Did I ever tell you about the time that PCD (primary ciliary dyskinesia) saved my life and my family’s life? It was the of winter 1995-1996 we were renting one side of a duplex, the other side was our landlord and they were snowbirds currently (at that time) in Florida for the winter. My folks had us babysit their cat, my cat from childhood, the week or so before that weekend. That dang cat stayed under our bed for ten days, making messes and all. He hissed every time we tried to get him out. Eventually I gave up and decided that was where he was going to stay, so we even put his water and food just under the bed with him. He was acting the craziest ever. I chalked it up to being fifteen years old and pissed he wasn’t home.
I was so glad that Friday when my mom had us bring him home. I felt terrible, so did the Mister. Saturday morning we woke to the worst cold ever. I remember barely being able to get moving. We had a church play that night so I remember we were pushing ourselves at the time to get going for the day. The Mister drove us to the pharmacy in the next town, where he went in and grabbed every cold medication and sore throat spray that he could. I remember us just sitting in the parking lot trying to get our bearings for what seemed like hours. The fresh winter air felt somewhat better. The longer we sat the better my Mister felt. We eventually went home to get moving for the day and ended up taking a nap. Showers and getting ready for the church play took forever. We didn’t eat much if I recall. We’d eat at the church dinner play. Maybe we’d feel better by the dinner before the play. The Mister and I were in charge of the sound system and mics for the play that night, there was no backing out. No matter how tough we felt.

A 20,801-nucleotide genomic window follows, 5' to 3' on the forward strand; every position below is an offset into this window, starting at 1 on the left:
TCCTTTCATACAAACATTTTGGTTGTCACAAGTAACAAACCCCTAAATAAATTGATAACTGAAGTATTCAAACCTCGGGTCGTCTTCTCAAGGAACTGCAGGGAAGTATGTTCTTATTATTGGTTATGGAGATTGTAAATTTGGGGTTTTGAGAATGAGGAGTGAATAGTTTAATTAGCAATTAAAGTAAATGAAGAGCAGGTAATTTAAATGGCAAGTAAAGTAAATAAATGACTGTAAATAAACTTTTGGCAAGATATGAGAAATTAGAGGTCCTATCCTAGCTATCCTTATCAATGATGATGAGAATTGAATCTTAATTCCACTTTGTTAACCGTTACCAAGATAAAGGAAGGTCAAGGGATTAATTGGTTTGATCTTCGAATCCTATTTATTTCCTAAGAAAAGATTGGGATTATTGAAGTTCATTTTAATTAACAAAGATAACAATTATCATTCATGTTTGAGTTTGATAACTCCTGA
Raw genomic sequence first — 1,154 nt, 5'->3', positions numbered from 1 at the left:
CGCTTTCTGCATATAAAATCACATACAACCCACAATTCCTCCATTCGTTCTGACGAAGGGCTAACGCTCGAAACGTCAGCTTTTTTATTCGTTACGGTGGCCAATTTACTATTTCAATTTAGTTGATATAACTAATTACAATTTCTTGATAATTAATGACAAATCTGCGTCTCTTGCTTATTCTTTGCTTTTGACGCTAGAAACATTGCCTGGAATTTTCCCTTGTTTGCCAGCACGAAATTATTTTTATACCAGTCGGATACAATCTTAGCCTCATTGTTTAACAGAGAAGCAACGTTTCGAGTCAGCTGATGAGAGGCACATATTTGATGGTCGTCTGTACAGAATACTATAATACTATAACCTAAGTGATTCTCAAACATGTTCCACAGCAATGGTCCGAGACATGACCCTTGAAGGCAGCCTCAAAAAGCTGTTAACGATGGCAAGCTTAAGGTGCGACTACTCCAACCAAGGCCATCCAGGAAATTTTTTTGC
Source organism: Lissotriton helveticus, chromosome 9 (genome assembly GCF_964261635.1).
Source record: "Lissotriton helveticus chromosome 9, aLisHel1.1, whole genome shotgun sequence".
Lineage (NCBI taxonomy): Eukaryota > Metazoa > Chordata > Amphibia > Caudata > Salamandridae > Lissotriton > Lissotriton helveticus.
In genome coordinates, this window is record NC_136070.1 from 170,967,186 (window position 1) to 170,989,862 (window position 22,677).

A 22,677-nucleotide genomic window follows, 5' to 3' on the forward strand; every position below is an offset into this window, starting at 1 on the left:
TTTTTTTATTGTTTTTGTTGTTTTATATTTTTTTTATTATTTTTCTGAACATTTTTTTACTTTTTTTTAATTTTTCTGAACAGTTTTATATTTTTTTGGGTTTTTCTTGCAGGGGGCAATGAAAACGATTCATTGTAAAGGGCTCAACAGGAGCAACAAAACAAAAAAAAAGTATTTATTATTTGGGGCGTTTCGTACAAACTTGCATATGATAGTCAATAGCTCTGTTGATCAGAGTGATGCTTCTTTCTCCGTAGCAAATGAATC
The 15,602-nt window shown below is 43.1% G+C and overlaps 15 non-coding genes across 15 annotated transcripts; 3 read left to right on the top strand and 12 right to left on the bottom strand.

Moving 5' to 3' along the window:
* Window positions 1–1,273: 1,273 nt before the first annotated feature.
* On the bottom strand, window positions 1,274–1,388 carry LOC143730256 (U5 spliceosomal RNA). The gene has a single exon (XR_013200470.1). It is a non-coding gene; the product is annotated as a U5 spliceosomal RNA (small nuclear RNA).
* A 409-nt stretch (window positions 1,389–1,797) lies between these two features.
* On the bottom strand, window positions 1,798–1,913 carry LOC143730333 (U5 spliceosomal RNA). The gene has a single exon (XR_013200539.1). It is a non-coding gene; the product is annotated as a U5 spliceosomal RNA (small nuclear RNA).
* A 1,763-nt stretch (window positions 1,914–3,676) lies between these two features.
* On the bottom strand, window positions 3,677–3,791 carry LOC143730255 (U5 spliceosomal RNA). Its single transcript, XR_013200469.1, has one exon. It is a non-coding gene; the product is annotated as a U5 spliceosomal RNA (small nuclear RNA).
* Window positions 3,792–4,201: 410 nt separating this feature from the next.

I was exhausted by the evening and laid on the stage sucking in air, I felt terrible. Chris let me lay down for most of the set up. We discussed going to the emergency room for a check as I started having some chest discomfort. Chris at that point had a huge headache, but we pressed on. By the end of the evening I don’t remember much, I was so uncomfortable. We packed up the sound equipment from the auditorium, I mean the Mister did most of the work. I just laid on the stage napping. Once we got to our car he asked me if I wanted the emergency room. I begged to just go home for the night. I needed a good sleep, I’d be fine in the morning I assured him. When we got to our house I collapsed walking up the three stairs to the porch. The Mister carried me inside, laid me down on the bed, and picked up the phone to call 911. The next thing I knew someone was smacking my face and calling my name telling me to wake up. Things were a blur at that point, mask getting thrown on my face, being loaded up, having my face covered by the blanket because it was a really cold night outside.